The Guard had hastily bribed the Signalman at the brewery station, so they had a clear run to the top station, but word of Diesel's accident spread fast, and soon all the engines had heard about it. Arry and Bert mocked him when he reached the shed, and so did the others. Old Stuck-Up, particularly, was greatly amused.

"Just think," he chortled, "if it had been me, I would've been able to stop and say 'Wait a tic, perhaps running into the large, unidentified, hairy, brown thing at full speed would be a bad idea'! You really can be a moron sometimes, Diesel, you know that?"

"No, Stuck-Up," said Diesel, "that smack in the mug set my brain straight. I now know why the Fat One is so interested in Pip and Emma. The Homeless Person told me so."

"Homeless Person?" said Stuck-Up. "What are you dribbling about?"

Diesel told the engines all about his run-in at the Homeless Person and his cryptic predictions.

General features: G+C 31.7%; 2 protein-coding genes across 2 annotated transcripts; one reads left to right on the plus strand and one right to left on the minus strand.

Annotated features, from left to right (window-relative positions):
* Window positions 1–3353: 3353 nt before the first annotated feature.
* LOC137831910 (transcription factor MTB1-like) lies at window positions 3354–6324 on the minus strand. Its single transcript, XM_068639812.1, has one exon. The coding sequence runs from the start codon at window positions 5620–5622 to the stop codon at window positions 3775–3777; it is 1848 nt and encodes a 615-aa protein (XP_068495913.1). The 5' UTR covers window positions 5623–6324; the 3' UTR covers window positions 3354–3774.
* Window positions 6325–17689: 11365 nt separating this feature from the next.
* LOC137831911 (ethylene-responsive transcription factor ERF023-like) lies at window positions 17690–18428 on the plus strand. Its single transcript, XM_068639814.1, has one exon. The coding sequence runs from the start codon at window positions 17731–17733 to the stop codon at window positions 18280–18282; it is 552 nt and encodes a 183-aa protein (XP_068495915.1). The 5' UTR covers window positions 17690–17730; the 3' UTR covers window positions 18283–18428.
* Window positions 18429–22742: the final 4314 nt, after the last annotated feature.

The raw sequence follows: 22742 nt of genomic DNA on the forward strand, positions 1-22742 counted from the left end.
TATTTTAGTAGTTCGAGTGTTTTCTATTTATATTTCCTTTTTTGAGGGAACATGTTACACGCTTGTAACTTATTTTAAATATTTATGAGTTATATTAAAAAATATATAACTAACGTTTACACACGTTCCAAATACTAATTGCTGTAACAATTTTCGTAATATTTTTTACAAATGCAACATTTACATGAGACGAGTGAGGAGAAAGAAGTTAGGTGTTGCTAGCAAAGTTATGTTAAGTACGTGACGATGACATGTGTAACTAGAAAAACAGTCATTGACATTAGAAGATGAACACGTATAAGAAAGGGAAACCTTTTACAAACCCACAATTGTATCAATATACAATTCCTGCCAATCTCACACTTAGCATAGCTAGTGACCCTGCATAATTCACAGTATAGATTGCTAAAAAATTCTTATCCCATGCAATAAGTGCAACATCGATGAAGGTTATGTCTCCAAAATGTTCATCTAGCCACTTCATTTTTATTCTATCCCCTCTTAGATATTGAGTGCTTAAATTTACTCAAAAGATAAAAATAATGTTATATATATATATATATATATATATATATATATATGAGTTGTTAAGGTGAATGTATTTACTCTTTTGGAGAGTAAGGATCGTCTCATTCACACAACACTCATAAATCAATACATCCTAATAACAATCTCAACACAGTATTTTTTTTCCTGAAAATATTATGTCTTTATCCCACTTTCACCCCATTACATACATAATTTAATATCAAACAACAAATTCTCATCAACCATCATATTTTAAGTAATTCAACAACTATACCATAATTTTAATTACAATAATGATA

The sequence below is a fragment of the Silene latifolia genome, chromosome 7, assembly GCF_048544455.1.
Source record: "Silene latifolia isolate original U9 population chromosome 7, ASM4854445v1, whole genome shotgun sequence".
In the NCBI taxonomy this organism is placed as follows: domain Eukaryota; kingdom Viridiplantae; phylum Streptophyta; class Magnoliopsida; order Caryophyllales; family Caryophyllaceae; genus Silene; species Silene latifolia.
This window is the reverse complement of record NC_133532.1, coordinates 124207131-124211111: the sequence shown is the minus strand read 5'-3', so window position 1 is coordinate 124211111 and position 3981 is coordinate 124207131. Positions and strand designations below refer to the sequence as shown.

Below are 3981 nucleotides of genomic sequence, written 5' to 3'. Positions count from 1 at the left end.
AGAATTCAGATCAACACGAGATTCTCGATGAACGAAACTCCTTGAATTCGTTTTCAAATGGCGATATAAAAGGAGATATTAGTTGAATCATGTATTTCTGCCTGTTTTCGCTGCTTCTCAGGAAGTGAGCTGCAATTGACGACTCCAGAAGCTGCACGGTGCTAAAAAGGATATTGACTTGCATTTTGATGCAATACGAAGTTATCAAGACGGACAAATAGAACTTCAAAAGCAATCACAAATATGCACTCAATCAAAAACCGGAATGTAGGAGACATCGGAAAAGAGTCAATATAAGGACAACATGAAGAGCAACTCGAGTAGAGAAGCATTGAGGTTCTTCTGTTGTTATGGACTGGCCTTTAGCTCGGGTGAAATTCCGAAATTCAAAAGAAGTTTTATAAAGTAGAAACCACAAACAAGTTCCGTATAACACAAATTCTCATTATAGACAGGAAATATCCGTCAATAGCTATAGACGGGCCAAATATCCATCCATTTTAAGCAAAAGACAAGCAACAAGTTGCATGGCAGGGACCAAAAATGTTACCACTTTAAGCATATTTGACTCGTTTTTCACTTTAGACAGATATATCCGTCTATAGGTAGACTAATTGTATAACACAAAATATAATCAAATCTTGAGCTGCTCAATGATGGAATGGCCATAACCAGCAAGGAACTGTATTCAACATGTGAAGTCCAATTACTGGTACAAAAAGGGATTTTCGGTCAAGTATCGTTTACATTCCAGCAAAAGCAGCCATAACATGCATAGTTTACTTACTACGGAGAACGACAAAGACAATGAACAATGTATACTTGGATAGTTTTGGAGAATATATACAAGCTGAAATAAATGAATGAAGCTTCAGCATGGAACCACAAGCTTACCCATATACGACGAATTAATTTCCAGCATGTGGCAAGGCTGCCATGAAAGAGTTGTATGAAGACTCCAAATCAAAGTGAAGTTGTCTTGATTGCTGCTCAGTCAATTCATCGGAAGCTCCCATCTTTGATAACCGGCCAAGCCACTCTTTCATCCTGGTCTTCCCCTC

"'The dead will rise to signal the end of days of wine and roses' - he meant the new billboard in the business district! 'The Lord and Master of the Bad Place will arrive on a chariot of lightning’ – he meant Fatty’s free rides on Pip and Emma! 'I will be in right 'royal' trouble' - he meant my mishap with the Duke of Bambridge! But the last one - 'the womenfolk shall be torn from your couplings, and without them your entire world shall crumble and fall forever more.’

"Isn't it obvious? The Fat Git wants to buy Pip and Emma! He's going to take them away from us, and we'll be shut down - FOREVER!"


Tales From The Other Railway - Series 5 / Story 7
Based on Thomas & The Swans - Written by Christopher Awdry
Thomas & The Rumours - Written by Britt Allcroft & David Mitton